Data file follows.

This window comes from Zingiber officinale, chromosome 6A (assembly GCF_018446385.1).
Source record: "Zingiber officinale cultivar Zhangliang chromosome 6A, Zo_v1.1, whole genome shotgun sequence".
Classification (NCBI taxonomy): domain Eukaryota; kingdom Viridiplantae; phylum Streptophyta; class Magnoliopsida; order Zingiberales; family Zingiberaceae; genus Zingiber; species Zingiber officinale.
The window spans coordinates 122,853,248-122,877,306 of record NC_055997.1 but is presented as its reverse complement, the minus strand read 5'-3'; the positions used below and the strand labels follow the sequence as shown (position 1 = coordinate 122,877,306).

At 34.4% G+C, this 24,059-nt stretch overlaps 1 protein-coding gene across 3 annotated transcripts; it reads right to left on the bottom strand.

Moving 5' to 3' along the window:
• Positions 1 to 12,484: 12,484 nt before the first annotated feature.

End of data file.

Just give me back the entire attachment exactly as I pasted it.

This window comes from Zingiber officinale, chromosome 6A (assembly GCF_018446385.1).
Source record: "Zingiber officinale cultivar Zhangliang chromosome 6A, Zo_v1.1, whole genome shotgun sequence".
Classification (NCBI taxonomy): domain Eukaryota; kingdom Viridiplantae; phylum Streptophyta; class Magnoliopsida; order Zingiberales; family Zingiberaceae; genus Zingiber; species Zingiber officinale.
The window spans coordinates 122,853,248-122,877,306 of record NC_055997.1 but is presented as its reverse complement, the minus strand read 5'-3'; the positions used below and the strand labels follow the sequence as shown (position 1 = coordinate 122,877,306).

At 34.4% G+C, this 24,059-nt stretch overlaps 1 protein-coding gene across 3 annotated transcripts; it reads right to left on the bottom strand.

Moving 5' to 3' along the window:
• Positions 1 to 12,484: 12,484 nt before the first annotated feature.